How to Develop Microlearning For Sales Training – Key Tips
How often have you put off things, just because it may take up more time? People in general look for options that are faster and more relevant, rather than opting for long and tedious ones unless there is no other way out. This applies more pertinently in case of learning/training endeavors.
Sales training has always been slightly challenging owing to the ever-growing competition, speed at which new products are created and pushed to the market, the ever-changing scenario in terms of marketing and the global influences on the market. While eLearning offers a wide range of options in terms of delivering knowledge that is up-to-date and accessible anywhere and at any time, sales training calls for learning that is precise and concise to assist the sales professionals at the point of need. This makes Microlearning a good choice owing to its agile nature and many other properties. We have previously discussed a lot about microlearning in general, i.e. right from what Microlearning is to How to Use Microlearning As a Part of The Learning Strategy , the 8 Questions You Need to Ask for Creating Effective Microlearning and more. But, the focus in this post is sales training.
Here are the key tips on how to develop microlearning for sales training (not in terms of the development stages but rather the content design side of it).
Tip 1# Stay Relevant
The approach for Sales training may not be that different, but unlike other trainings, staying relevant or sticking to the learning objectives is the key here. The storyboard for sales training should focus on splitting each key objective into each module, rather than clubbing it all into one. This can help the sales professionals to gain clarity about the topic that is relevant at the point of need, without touching base upon topics from the introductory level and covering the whole nine yards before getting to the key points
Tip 2# Target Change in Micro-behaviour
Microlearning stands for small nuggets and hence, rather than expecting a holistic change from it, aim for changes in micro-behavior. This can be a good way to help the sales professionals to take in feedbacks in a constructive way and promote creative thinking. This approach can help in creating good attitude towards the sales function within the new hires too.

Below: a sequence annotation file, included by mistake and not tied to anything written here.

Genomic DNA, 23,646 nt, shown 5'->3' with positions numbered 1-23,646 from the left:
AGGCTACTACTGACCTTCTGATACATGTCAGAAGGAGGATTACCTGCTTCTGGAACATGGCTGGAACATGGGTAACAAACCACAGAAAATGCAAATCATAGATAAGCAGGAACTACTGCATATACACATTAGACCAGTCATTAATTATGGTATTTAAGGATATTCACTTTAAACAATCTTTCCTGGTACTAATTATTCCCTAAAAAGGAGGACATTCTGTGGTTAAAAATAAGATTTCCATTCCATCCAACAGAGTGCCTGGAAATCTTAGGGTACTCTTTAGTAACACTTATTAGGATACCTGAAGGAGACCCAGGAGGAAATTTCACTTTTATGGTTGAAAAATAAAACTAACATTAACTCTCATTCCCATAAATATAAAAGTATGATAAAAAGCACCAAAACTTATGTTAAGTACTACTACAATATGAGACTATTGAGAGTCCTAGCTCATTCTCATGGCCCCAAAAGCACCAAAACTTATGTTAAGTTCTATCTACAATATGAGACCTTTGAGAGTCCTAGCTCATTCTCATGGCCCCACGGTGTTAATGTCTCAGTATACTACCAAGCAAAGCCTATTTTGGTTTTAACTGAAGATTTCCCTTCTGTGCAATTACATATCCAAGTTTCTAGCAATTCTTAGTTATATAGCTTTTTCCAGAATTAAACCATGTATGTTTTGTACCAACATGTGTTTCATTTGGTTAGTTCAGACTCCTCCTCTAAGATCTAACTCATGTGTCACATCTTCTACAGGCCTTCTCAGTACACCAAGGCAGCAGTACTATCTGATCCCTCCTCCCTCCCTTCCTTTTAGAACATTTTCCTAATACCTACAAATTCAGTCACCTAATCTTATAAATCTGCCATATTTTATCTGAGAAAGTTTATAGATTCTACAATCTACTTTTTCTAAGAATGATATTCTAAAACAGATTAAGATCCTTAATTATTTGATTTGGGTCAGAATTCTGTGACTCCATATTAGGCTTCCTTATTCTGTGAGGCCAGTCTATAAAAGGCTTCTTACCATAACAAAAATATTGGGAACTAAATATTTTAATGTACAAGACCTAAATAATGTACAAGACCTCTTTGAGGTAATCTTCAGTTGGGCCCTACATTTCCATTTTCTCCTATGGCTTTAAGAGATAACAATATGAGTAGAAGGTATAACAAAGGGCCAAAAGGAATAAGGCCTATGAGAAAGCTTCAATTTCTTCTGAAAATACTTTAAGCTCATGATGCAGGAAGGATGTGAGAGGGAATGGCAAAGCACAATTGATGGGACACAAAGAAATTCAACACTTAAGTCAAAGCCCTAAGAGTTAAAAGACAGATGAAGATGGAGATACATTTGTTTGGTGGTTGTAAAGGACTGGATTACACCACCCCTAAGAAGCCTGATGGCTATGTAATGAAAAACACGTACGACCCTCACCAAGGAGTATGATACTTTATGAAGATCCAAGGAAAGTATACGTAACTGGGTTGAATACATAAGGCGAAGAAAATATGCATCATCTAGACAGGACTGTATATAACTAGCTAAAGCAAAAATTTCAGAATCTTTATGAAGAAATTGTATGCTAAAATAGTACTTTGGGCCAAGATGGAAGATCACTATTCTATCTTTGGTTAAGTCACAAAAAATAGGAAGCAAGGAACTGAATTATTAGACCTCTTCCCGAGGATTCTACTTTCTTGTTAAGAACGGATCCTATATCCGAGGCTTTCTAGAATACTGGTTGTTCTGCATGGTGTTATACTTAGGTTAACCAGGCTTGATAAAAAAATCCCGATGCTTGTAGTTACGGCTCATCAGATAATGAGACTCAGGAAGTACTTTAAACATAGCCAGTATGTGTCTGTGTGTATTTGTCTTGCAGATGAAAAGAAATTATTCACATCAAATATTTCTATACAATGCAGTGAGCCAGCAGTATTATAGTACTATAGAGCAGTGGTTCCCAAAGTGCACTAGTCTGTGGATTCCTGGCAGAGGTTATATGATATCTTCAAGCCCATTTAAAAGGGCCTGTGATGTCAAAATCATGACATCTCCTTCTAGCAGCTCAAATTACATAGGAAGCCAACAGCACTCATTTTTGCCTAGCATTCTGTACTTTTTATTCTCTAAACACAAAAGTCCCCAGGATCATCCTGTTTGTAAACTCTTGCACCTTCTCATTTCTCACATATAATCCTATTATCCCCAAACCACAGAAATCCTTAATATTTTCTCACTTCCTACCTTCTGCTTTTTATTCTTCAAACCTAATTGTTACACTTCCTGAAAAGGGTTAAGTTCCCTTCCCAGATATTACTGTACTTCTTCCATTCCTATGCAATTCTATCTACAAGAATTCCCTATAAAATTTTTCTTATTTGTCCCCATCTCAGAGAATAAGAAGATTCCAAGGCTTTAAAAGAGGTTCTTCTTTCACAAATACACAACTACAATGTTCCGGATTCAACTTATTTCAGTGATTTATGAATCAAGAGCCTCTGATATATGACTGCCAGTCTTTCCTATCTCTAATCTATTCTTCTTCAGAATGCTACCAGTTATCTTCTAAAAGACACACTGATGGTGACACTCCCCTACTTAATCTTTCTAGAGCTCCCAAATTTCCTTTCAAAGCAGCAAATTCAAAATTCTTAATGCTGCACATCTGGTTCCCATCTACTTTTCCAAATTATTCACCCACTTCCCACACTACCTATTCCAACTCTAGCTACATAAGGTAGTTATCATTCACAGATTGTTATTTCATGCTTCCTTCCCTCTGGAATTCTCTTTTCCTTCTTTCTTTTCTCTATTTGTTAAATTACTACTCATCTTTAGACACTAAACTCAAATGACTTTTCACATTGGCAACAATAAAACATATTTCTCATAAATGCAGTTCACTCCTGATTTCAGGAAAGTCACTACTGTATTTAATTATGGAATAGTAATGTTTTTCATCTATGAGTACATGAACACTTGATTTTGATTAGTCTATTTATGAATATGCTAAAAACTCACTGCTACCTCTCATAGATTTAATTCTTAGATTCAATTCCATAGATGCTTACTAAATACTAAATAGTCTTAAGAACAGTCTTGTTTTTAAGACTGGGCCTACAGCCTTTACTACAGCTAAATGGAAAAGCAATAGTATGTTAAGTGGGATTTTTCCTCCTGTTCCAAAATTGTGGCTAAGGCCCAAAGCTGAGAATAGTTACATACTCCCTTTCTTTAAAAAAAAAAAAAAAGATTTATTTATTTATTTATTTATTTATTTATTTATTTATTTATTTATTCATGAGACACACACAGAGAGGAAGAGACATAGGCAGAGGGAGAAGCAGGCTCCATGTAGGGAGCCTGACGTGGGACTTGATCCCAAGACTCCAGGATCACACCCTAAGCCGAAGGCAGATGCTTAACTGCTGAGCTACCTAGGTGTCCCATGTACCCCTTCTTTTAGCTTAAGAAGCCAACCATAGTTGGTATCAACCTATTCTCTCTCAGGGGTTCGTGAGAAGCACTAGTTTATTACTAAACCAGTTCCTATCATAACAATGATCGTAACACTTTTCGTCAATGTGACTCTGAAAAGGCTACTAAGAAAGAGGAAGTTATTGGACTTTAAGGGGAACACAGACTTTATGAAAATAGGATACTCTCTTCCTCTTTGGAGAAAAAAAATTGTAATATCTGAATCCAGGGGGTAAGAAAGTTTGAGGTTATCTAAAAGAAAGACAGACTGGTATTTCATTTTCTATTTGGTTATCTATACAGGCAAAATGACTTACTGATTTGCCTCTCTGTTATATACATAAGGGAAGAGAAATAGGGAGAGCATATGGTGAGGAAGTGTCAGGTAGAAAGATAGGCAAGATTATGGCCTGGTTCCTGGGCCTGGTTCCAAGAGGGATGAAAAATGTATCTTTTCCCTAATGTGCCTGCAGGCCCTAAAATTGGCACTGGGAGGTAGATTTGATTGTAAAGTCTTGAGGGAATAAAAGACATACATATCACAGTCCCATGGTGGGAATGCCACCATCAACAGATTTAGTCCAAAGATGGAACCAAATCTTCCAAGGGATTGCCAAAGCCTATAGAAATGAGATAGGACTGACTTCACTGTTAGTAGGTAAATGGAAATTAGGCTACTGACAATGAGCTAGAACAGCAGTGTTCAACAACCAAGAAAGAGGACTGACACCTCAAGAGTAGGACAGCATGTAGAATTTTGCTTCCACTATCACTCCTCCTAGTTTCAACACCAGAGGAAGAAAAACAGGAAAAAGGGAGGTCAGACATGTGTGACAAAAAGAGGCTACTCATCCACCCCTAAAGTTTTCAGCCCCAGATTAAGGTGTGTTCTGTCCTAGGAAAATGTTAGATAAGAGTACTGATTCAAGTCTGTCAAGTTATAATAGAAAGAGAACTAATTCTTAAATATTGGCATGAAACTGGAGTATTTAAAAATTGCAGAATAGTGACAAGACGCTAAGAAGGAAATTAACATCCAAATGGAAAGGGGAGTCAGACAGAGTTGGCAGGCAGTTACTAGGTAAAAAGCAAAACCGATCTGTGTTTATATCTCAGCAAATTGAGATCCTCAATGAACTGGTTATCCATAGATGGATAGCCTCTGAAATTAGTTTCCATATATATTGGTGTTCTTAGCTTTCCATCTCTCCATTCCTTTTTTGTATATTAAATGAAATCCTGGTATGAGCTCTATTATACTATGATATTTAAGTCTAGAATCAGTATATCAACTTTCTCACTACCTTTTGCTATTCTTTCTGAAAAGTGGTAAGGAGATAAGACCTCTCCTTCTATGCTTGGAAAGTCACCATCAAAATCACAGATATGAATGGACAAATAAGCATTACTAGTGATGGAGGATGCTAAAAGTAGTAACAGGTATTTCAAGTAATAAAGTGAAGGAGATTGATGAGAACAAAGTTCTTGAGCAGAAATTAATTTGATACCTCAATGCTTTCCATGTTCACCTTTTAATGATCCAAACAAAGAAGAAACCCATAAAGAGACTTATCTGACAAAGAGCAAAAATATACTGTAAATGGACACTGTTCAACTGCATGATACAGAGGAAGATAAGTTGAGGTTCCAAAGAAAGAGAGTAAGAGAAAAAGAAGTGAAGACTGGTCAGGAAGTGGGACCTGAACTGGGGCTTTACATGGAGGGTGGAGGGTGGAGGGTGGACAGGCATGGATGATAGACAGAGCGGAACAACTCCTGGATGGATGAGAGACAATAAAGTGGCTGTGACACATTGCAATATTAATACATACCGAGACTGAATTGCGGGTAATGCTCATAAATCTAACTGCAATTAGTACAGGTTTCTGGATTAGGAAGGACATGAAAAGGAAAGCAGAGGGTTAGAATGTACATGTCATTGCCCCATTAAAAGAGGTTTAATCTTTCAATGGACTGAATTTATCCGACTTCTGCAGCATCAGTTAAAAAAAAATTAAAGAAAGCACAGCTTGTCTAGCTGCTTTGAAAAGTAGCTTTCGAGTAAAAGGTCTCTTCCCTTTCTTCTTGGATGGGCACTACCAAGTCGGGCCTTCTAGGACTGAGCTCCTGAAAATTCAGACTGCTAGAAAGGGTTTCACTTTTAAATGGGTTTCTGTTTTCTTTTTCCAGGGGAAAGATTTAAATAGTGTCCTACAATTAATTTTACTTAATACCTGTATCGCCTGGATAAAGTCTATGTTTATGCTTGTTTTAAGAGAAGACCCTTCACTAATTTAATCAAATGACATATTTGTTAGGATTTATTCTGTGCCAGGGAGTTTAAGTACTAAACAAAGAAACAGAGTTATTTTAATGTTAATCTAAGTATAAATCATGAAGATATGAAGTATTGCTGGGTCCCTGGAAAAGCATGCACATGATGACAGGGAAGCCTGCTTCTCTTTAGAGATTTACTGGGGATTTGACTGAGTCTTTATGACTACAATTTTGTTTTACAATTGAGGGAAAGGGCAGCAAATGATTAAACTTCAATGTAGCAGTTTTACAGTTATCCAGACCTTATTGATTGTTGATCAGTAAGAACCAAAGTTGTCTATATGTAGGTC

Tip 3# Add Interactions
Big or small, a learning module with interactions can make a positive difference. Microlearning doesn’t give much scope for boredom owing to its shorter size and concise content. However, micro interactions like answering a pop-up question in between, or just pressing like button at the end of the course allows the learners to be involved in the process rather than just being passive learners.
Tip 4# Use Videos, Infographics, etc.
The sales function is dynamic but can be a tad bit mundane in terms of the content itself. Hence, utilizing multimedia elements like videos, infographics, demos, etc. and converting the structured reference documents into more visually engaging outputs is a good way to go about. Interactive infographics, game-based assessment are other interesting choices when it comes to creating effective microlearning for sales training.
Tip 5# Include Real-World Examples
Sales include face-to-face interactions and scenarios that keep differing, often influenced by people, the corporate culture, requirements, awareness and so on. For microlearning to be really effective, it is always good to incorporate storytelling like an approach and include real-world examples allowing the learners to really understand the challenges of their roles and learn how to improvise, cope and act in accordance to the situations from shared experiences.
Tip 6# Practice Makes Perfect
We are talking about training reinforcement here. While the main focus of microlearning is always performance support, it is also a great tool for reinforcing learning or quick revisions. Microlearning in the form of interactive-assessment or decision-making scenarios etc. can aid the learners to practice over and over until they are confident enough.
Sales function in itself can be challenging. Engaging with potential clients, discussing the pros and cons of the solution or product being sold, convincing them to keep the talks open and gaining their trust, capturing their interests and so on, all fall under the job description. While training can cover many aspects, real learning takes place in the actual field of work. The key to effective training, however, is to include Knowledge-checks, to ensure that the employees have mastered key concepts, include real examples to make the sales professionals aware about the actual challenges and to deliver on-time learning for when the learners need a quick review.
What are your thoughts on Microlearning? Is your Sales team well trained? Would you be interested in exploring the possibilities that microlearning offers? If you need assistance with the same, you are at the right place. Just drop us a message and we will be happy to assist you.